Here's some elementary info on my current language project, called Avdenio. Essentially its an attempt at a global auxiliary with vocabulary derived from 14 major natural languages. I'm hoping to get some feedback and help with the beginner's course and lexicon, which I am now working on. Comments can go to Avdenio@gmail.com - Luke
The Universal Declaration of Human Rights (Article 1) - In the Avdenio Alphabet
O Satrekas Eleteiri em Jaor Rienen (Zaste Eo) - Feo Djihir Avdenion
Elei riener sa umeirta hari to glaeji en merve to jao. Jer sa andavta val raesan to vieke, teoskae jer sjola gama nan andur feo imanstis. (All human beings are born free and equal in dignity and rights. They are endowed with reason and conscience and should act towards each other in the spirit of brotherhood.)
Precise Orthography (marked for stress and euphonic vowels):
Élei riénër sa uméirta hári to ëgláeji en mérvë to jao. Jer sa andávta val raesán to viékë, téoskae jer sjóla gáma nan ándur féo imánëstis.
IPA Transcription (common mode with diphthongized vowels)
[ˈɛleɪ̯ ˈrɪ̯ɛnɛr sa uˈmeɪ̯rta ˈhari tɔ (ɛ)gˈlaḙʒi ɛn ˈmɛrvɛ tɔ ʒaɔ̭. ʒɛr sa anˈdavta val raḙˈsan tɔ ˈvɪ̯ɛkɛ,ˈtɛɔ̭skaḙ ʒɛr ˈʃɔla ˈgama nan ˈandur fɛɔ̭ iˈman(ɛ)sˌtis.]
The Avdenio Language
Avdenio is an artificial hybrid language and alphabet intended as a means of global communication. It is both an international auxiliary language and an ‘art-lang’; the structure and behavior work to favor aesthetics, flexibility and consistency of use. The Avdenio project was created by artist and amateur linguist Luke Wright.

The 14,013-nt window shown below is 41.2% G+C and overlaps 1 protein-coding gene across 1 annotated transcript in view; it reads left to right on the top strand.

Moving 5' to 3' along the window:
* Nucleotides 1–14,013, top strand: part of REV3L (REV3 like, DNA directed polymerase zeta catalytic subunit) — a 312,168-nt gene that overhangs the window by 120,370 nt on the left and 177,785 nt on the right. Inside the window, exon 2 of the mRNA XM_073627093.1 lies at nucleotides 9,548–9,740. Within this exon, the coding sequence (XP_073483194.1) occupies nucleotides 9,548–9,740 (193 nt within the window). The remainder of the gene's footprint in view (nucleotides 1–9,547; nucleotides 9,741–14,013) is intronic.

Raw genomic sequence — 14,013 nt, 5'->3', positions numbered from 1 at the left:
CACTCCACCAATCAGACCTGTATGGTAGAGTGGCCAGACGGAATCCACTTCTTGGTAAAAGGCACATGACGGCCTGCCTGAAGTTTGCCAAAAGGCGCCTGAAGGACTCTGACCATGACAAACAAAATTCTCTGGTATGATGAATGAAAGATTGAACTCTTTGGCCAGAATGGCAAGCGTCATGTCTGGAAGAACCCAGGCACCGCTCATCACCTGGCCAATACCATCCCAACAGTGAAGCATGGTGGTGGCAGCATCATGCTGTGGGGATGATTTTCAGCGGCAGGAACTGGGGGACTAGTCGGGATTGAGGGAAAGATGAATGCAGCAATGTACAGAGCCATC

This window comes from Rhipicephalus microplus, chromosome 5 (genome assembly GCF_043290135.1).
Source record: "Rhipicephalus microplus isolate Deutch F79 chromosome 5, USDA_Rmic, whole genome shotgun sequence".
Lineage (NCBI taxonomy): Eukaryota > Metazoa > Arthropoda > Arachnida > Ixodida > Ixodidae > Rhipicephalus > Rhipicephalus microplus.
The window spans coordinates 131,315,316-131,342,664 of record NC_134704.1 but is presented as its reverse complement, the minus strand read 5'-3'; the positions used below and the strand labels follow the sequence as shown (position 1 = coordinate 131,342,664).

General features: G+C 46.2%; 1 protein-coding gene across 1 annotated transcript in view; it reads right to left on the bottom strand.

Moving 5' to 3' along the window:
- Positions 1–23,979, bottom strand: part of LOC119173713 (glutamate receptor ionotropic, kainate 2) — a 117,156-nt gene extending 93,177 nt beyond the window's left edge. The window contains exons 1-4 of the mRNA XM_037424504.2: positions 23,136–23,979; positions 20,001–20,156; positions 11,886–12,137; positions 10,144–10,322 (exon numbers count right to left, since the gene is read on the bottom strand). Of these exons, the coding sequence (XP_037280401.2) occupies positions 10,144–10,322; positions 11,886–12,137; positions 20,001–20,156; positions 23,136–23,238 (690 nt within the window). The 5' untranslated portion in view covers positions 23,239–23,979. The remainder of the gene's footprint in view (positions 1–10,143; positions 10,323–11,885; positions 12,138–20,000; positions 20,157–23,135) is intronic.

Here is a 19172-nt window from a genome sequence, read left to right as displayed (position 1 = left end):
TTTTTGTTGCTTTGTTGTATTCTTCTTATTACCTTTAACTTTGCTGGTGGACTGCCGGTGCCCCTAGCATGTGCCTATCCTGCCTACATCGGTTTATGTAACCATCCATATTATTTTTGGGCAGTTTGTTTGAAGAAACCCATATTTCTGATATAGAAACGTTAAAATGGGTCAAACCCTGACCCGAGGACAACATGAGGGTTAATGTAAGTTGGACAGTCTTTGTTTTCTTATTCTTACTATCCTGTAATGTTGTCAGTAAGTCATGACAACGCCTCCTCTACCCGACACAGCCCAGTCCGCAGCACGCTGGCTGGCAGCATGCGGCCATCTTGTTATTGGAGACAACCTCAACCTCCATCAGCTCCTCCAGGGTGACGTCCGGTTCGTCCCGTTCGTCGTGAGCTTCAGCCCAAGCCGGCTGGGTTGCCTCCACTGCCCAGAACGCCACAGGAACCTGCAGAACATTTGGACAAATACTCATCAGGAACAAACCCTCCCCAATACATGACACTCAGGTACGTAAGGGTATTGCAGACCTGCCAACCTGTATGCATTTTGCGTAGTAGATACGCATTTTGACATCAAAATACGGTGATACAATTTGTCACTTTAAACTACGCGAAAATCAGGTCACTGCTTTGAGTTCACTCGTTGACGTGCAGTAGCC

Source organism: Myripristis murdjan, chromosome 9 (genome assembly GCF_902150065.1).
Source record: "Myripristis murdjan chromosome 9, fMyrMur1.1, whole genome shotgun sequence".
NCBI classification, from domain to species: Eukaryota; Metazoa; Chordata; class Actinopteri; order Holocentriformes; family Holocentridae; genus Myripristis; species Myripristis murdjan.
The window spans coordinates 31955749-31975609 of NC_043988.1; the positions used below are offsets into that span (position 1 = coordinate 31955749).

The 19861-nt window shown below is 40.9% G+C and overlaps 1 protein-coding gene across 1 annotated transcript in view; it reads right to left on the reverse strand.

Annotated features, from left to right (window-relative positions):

Most of the vocabulary in Avdenio has been derived from fourteen major world languages: Arabic, Bengali, Cantonese, English, German, Hindi, Indonesian, Japanese, Korean, Mandarin, Portuguese, Russian, Spanish, and Telugu. The name of the language is a compound of avdén "combination" and io "language", which respectively come from the Russian объединять and Mandarin 語. A native alphabet is also offered, which likewise takes origin in widely used writing systems. The result is a breed of global creole, which uses words that are already mnemonically familiar to learners of many backgrounds.
The rules of grammar are clear but adaptable to speech habits and personal preferences. Avdenio sentences can be phrased as agglutinative, analytic or synthetic arrangements, and the inclusion of elements like case and tense are always optional to the speaker. Avdenio can make precise specifications in meaning, or leave most elements up to context, as per the preference of the speaker. The phonetic system of the language is crafted to be attractive, but not at the expense of fluid pronunciation. The characters of the native Avdenio alphabet have one-sound-per-letter correspondence, but with a loose admittance of allophonic variation. This makes it easier for most people to read and speak aloud and still be clearly understood.